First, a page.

For distance runners, there is no race more important than the Boston Marathon. Known simply as “Boston,” the race is the oldest annual marathon in the world. The event is always held the third Monday of April.
For many non-elite runners, qualifying for Boston is a life-changing, bucket list item. Many train for years before they qualify and most never make the rigorous cut. For 37 year-old Bethany Village RCT (resident care technician) Christopher Kuntz, the 2019 Boston Marathon is another chance to improve. He ran the race previously in 2016.
Kuntz is a two-year employee of Bethany and a lifelong runner. His passion for foot racing began in high school where he ran track and cross-country. Originally from San Francisco, Calif., life changes found Kuntz in southern Ohio and employed by Graceworks Lutheran Services. Before his move to Dayton, Ohio, he was an RCT in Minnesota. During his 25 years in the Bay Area, Chris clocked many miles throughout high school and junior college.
Once during a high school cross-country meet, Kuntz found himself running against would-be Olympian Ryan Hall. “He smoked me!” laughs Kuntz.
Ryan Hall is from Big Bear, a runner’s paradise known for being at altitude, which helps training and recovery. Kuntz was racing division III and Hall was in division IV.
“After one of our races, on a cool down, we got to see Ryan race and set a course record,” explains Kuntz. “But that record has been broken a number of times since then.”
Do not let Kuntz’s modesty fool you. While Ryan Hall is the fastest marathoner in American history (2:04:58 at the Boston Marathon in 2011), Kuntz is no slouch.
To run Boston as a non-elite athlete means earning an aggressive qualifying time. Kuntz’s qualifying race was the 2018 Cincinnati Flying Pig Marathon. He finished the Pig at 3:03:05.
For 2019, the Boston qualifying standard was set at 3 hours and 10 minutes for men, ages 35-39.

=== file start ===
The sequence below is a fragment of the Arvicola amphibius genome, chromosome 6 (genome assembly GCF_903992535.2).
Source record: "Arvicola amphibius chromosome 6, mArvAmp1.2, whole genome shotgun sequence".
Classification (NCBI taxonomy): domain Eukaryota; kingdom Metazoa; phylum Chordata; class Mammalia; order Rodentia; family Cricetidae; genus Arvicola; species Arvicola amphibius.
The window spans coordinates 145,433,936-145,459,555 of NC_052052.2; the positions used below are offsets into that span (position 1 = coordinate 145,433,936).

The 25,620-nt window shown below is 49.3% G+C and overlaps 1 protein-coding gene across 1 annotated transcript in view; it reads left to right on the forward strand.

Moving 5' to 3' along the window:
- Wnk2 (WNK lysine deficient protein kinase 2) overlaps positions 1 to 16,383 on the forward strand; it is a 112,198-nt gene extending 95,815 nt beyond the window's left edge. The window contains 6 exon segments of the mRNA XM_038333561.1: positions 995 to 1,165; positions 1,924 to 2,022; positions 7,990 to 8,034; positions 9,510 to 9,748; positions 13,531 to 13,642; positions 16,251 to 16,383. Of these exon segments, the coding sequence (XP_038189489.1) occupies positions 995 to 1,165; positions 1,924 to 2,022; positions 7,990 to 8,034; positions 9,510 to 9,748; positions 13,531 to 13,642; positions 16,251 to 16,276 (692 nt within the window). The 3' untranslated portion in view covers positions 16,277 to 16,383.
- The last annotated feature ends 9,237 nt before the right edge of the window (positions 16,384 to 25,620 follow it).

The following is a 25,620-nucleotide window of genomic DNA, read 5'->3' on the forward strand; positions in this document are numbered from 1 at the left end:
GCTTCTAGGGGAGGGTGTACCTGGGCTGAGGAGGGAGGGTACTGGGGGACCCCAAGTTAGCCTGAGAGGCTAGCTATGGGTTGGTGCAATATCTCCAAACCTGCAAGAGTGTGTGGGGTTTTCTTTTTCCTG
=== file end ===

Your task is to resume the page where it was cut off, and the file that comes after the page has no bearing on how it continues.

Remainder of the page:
“I didn’t run the Flying Pig as hard because I was dealing with an injury, probably a hip flexor. I stopped running pretty much six weeks before the race. So I was mainly just on the bike spinning,” explains Kuntz.
Injured or not, Kuntz easily beat the Boston qualifying guideline. His goal for the upcoming race is to just enjoy it and have fun. His memories of running Boston in 2016 are mixed. Kuntz finished but he developed calf cramps at mile 17. He started at a 6:30 pace but had to drop back due to the cramping. “I was at a 9 minute pace by Heartbreak Hill,” he explains. Heartbreak Hill is a steep, half-mile incline at mile 20 in the race. It strikes fear in Boston Marathon vets and newbies alike. Even with the cramps, Kuntz was able to finish his Boston debut with an official time of 3:05:28.
His best time occurred during the 2015 Minnesota Grandma’s Marathon where he clocked a very impressive 2:52:09.
Back at Bethany, Kuntz interacts with residents and other employees daily. He works Monday through Friday, second shift which he says is “…perfect for training. I can get up, go to the gym or just run and then go to work.”
Supporting the residents of Courtyard Park brings joy. The residents and staff on the unit hope to give some joy back to Kuntz as well.
Kuntz’s residents and coworkers plan to watch the national broadcast of the Boston Marathon on Monday, April 15 via NBC Sports. Maybe he will wave while passing a television camera.
To follow Christopher Kuntz online during the race, visit baa.org and enter bib number 6367. He will begin running in wave 1, corral number 7. The gun time for wave 1 runners is 10:02 a.m.
There are 30,000 registered entrants of the 2019 Boston Marathon.